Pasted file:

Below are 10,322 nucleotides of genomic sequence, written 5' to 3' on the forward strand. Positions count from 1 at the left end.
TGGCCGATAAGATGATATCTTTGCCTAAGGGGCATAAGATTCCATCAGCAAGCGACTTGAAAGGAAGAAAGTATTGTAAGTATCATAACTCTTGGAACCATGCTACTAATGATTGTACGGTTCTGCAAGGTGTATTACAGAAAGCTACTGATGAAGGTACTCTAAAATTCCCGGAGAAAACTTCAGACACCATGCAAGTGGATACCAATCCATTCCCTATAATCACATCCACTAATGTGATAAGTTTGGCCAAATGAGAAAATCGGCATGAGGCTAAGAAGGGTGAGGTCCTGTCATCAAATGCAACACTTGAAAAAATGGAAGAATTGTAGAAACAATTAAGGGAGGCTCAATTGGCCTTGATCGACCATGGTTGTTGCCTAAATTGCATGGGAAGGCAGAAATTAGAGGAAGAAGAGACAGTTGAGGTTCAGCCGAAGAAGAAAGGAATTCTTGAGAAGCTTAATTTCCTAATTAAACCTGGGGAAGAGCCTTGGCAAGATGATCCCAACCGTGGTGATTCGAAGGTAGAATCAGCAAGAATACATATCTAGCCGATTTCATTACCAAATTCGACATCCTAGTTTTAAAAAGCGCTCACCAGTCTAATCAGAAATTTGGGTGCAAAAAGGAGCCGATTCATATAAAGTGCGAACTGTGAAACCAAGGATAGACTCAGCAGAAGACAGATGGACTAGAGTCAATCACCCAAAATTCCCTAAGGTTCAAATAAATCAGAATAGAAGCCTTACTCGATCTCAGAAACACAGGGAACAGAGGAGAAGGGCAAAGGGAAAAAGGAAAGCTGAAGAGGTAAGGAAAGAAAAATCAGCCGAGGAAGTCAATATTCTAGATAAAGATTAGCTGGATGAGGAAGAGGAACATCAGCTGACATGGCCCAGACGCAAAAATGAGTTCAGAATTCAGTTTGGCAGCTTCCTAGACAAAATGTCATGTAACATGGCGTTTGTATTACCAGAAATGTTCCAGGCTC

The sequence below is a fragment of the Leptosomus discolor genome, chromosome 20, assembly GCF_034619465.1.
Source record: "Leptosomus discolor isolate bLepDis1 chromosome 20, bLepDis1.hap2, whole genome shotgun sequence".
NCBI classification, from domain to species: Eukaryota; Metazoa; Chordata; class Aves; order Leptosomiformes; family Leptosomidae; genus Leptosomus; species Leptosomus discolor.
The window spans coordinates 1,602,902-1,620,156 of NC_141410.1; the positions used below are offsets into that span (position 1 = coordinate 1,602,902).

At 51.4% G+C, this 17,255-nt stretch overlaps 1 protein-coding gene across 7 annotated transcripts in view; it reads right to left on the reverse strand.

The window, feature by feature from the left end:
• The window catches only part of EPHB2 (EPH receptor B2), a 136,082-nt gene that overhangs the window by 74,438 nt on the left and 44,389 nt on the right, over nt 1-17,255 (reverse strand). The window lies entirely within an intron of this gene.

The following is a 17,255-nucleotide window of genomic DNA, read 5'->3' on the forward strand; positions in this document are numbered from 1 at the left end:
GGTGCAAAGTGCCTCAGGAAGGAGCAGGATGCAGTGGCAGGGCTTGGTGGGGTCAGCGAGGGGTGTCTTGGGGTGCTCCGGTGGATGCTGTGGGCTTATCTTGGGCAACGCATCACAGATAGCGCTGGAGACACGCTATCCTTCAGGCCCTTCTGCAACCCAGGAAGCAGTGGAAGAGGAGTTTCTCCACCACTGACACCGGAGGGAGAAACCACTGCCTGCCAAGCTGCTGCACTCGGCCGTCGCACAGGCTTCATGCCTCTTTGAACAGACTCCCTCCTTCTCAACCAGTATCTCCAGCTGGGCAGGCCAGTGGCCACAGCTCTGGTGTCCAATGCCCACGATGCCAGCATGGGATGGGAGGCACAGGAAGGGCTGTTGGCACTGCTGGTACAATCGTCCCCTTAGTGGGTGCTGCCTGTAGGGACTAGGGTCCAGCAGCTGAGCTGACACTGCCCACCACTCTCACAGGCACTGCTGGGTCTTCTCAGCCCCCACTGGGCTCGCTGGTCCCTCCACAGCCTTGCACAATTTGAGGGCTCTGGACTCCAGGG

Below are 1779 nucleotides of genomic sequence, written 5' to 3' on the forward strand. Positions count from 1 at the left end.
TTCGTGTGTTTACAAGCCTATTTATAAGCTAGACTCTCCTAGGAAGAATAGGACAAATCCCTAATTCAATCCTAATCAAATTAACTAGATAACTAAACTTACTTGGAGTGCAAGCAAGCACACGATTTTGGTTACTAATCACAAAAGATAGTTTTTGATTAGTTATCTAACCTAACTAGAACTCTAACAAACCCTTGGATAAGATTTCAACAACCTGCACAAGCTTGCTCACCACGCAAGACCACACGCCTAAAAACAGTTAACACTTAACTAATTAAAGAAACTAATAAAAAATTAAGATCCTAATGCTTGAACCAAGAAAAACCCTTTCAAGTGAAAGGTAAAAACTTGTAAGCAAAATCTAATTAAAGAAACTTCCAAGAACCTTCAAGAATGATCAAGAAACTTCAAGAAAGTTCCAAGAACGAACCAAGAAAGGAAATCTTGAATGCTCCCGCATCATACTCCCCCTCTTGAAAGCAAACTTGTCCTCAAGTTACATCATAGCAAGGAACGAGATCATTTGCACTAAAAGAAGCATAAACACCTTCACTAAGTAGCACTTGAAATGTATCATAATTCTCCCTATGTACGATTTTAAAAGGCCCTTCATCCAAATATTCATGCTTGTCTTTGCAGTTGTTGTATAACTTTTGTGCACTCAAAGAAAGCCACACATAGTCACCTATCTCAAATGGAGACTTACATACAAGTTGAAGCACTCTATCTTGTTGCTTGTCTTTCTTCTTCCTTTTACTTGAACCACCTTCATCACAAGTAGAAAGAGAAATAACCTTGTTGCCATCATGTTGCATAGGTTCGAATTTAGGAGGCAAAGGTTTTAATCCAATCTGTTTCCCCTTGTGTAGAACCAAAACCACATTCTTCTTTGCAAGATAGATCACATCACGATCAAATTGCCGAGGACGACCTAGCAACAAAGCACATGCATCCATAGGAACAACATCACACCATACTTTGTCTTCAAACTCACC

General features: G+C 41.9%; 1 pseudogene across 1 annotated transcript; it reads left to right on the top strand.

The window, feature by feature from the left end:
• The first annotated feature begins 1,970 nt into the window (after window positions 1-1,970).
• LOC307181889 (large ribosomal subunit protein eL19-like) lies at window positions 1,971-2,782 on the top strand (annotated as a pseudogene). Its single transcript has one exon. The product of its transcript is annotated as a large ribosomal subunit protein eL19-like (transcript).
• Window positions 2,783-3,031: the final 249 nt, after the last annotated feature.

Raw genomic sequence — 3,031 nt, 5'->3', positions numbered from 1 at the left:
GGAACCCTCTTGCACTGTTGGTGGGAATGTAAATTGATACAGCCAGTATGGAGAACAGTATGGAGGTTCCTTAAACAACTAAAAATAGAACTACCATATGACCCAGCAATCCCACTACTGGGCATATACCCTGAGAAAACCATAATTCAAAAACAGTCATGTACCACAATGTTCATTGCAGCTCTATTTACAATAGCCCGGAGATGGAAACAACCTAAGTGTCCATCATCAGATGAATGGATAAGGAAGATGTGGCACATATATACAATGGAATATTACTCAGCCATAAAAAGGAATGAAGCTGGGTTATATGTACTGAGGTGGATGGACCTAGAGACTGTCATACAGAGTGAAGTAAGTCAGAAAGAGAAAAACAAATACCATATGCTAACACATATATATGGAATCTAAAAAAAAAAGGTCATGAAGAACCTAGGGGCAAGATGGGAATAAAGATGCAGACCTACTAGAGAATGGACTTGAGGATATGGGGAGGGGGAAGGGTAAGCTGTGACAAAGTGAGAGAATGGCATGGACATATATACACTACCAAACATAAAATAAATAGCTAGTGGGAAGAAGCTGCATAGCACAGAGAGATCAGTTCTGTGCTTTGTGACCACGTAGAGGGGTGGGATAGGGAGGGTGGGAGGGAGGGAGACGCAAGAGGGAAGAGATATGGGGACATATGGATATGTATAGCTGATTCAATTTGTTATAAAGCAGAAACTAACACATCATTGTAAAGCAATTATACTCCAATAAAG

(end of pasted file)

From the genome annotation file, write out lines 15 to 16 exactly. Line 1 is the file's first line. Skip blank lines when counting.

The window, feature by feature from the left end:
• The first annotated feature begins 1,970 nt into the window (after window positions 1-1,970).